Antifungal Treatment Should Be Taken Off the Market, Public Citizen Tells FDA
Ketoconazole Offers No Unique Benefits, Only Unique Risks Compared With Other, Safer Antifungals, According to FDA's Own Experts
Note: This release and the petition refer only to the oral form of ketoconazole and not to other formulations, such as creams.
WASHINGTON, D.C. – The oral formulations of the antifungal medication ketoconazole should be removed from the market immediately because their questionable benefits are far outweighed by risks of severe liver injury and other side effects, Public Citizen said today in a petition to the U.S. Food and Drug Administration (FDA).
Ketoconazole was approved in 1981 to treat fungal infections; however, over the past three decades, evidence has mounted about the risks of the medication. In 1983, a black box warning was added to the label about fatal liver damage. In July 2013, the FDA issued a safety communication restricting the approved uses of ketoconazole to rare, serious fungal infections and mandated that a medication guide be distributed with each prescription to inform patients of ketoconazole's severe risks of liver injury, adrenal gland disorders and potentially dangerous medication interactions.
The same day as the FDA's announcement keeping ketoconazole on the U.S. market, a key committee of the European Medicines Agency (EMA, the European equivalent of the FDA) recommended that all forms of ketoconazole be removed from the European market because the agency had concluded that the risks outweighed its limited benefits for any fungal infection.
In addition, Public Citizen learned – after obtaining an unreleased, internal agency memo – that six months before the FDA's July 2013 announcement restricting ketoconazole, a team of FDA scientists at the Office of Surveillance and Epidemiology (OSE) reached the same conclusion as the EMA: that ketoconazole should be removed from the market.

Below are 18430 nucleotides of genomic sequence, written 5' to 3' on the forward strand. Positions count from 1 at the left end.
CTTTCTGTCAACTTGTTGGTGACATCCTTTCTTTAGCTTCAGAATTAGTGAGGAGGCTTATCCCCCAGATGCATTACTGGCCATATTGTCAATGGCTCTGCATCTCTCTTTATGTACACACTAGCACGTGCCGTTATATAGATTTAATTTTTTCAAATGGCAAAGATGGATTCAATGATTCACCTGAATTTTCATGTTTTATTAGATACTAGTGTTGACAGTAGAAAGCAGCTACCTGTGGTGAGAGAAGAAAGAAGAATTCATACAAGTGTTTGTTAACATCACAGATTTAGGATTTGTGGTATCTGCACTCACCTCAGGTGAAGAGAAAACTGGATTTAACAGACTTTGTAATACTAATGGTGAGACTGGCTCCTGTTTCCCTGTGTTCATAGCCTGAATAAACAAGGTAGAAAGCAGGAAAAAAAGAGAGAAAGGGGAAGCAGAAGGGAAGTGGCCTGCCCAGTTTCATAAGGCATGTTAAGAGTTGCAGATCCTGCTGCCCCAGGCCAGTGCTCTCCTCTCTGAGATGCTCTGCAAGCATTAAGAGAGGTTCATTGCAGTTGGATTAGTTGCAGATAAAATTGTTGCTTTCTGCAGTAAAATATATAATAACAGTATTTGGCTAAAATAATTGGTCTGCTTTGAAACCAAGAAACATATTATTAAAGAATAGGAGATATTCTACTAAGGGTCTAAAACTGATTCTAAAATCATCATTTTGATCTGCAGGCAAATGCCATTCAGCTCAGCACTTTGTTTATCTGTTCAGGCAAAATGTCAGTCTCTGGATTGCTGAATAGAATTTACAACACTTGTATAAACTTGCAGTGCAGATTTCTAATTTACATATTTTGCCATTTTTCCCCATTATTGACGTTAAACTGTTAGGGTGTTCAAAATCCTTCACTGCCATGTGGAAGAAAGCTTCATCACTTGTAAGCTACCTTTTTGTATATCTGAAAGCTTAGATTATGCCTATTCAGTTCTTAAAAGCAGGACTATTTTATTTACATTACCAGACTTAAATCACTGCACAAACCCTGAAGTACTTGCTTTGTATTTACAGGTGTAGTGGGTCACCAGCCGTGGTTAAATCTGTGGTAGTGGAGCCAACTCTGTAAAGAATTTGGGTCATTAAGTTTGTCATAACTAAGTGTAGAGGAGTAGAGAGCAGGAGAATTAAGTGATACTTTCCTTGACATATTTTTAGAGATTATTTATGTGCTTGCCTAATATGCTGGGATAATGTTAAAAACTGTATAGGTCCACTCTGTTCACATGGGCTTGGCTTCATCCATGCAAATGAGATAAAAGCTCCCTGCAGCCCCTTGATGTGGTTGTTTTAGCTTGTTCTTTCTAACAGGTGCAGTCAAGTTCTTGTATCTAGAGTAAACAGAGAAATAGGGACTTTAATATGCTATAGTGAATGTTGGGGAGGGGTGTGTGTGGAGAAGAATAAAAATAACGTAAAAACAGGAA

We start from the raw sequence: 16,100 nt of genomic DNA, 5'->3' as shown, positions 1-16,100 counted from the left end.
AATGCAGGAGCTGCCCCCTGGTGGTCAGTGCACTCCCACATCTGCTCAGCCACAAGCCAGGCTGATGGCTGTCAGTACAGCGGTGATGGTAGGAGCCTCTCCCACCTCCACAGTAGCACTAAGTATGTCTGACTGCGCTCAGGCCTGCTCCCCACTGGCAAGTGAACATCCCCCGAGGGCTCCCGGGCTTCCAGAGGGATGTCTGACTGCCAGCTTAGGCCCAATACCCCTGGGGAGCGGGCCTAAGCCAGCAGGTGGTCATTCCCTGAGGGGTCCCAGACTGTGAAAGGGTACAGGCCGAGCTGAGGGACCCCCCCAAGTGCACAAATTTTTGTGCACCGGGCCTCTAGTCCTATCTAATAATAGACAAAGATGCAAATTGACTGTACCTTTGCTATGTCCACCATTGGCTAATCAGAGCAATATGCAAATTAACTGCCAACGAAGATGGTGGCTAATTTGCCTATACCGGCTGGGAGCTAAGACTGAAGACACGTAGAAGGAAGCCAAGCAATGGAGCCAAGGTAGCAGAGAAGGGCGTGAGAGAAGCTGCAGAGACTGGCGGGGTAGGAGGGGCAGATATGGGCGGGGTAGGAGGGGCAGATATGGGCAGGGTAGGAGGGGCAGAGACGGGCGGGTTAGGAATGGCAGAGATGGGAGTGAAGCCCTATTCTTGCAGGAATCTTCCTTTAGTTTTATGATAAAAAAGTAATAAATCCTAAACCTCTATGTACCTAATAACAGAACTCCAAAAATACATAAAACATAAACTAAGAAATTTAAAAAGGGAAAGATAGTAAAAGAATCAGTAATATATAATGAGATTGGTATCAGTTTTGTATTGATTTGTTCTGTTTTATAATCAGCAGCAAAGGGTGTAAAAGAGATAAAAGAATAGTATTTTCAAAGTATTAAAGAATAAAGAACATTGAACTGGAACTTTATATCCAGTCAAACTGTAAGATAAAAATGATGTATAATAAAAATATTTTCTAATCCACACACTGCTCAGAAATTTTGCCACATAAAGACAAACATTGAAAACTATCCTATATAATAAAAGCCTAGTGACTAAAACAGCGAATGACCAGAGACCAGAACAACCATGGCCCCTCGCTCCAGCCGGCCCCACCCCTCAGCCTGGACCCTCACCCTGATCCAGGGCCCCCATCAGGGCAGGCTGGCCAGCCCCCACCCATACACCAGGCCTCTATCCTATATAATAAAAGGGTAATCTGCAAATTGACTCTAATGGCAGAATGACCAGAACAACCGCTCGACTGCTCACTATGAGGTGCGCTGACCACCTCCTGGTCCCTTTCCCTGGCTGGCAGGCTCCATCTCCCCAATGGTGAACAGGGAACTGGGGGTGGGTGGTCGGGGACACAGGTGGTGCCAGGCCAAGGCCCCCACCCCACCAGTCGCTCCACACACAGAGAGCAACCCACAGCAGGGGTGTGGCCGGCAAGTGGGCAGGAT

The OSE team was "unable to view the risk of serious potentially life-threatening [liver] injury as tolerable for the potential benefit of ketoconazole treatment" for any use. Importantly, the OSE scientists noted that, for all of ketoconazole's remaining FDA-approved uses, multiple treatments exist that are safer and equally or more effective.
In 2014, the year after the FDA rescinded ketoconazole's most common uses ? for non-life threatening skin and nail infections ? 462,000 prescriptions were still dispensed for the medication, representing only a 24 percent decline from the 609,000 prescriptions dispensed in 2012.
Using data relied on by the OSE scientists in their analyses, Public Citizen conservatively estimated that approximately 600 cases of liver injury requiring hospitalization or a referral to a liver specialist may have resulted from the 462,000 prescriptions for ketoconazole used in the United States in 2014.
"The FDA's own experts concluded that ketoconazole was too dangerous to remain on the market – for any of its approved uses – yet the agency continues to allow hundreds of thousands of prescriptions for the medication to be filled each year, likely resulting in hundreds of preventable cases of serious liver damage," said Dr. Sammy Almashat, researcher with Public Citizen's Health Research Group. "The FDA needs to listen to its own scientists and follow the EMA's example in banning ketoconazole as an antifungal treatment."